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The Science Behind Street Lighting

The Science Behind Street Lighting

          Lighting roads, whether it's a side street or a main highway takes a lot more preparation than most people imagine. While it’s easy to think that erecting a lamppost and facing the light down to do the job, things such as beam angle, lumen output, light temperature, and CRI all need to be taken into consideration. After all, street lighting’s only purpose is to provide adequate lighting that is conducive to keeping driver’s safe on the road. 


            The first thing that needs to be addressed is the arrangement of the lights, most government guidelines and standards will utilize one of four arrangement types. The first being a one sided layout, in which all lamp posts are on one side whose beams create enough lumens to illuminate the entire road from one side. Followed by a staggered arrangement in which there is one lamppost on each side of the street in a zigzag pattern. 

           An opposite-styled arrangement is used for the third option, in which a lamppost is placed directly opposite each other, illuminating their respective sides of the road. This however is the least used option as it typically tends to be the most costly option. On the other hand the most common arrangement used is the centered arrangement, in which the lamppost is erected between the two lanes with a one lamp angled on one side of the road, and one lamp angled to the other side of the road.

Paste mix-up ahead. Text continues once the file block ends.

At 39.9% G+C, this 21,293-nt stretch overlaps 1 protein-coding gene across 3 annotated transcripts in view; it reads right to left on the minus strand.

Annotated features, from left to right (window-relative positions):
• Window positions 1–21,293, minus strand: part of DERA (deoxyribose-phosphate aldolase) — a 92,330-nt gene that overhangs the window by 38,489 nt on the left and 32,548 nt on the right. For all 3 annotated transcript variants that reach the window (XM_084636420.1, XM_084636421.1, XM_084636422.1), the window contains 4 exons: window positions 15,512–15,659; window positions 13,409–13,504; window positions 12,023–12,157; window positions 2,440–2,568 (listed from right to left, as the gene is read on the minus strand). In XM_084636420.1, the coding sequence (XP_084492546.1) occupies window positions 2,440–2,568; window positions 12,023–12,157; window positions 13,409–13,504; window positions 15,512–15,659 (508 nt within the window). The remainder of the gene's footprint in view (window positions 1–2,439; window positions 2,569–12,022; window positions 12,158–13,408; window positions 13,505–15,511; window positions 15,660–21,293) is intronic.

Once that has been addressed, attention then needs to be focused on the types of bulbs being used, their color temperature, total lumen output, and CRI. Within the context of lighting up a road the Color Rendering Index doesn’t play that big of a role, and a standard CRI of 80 will suffice. Most countries have now specified that they will only use LED bulbs for their street lighting due to its energy efficiency and durability. 

          In terms of color temperature 3000k and below will do the job, as it will be bright enough to adequately illuminate the road for the drivers, but not too bright where it could be a distraction for the drivers. Commercial billboards also have to adhere to these principles. Once the arrangement, beam angles, and color temperature have been decided, installation can begin which will be very straightforward as the lights will be installed into the lamppost, and will serve as one component installed into the ground. 

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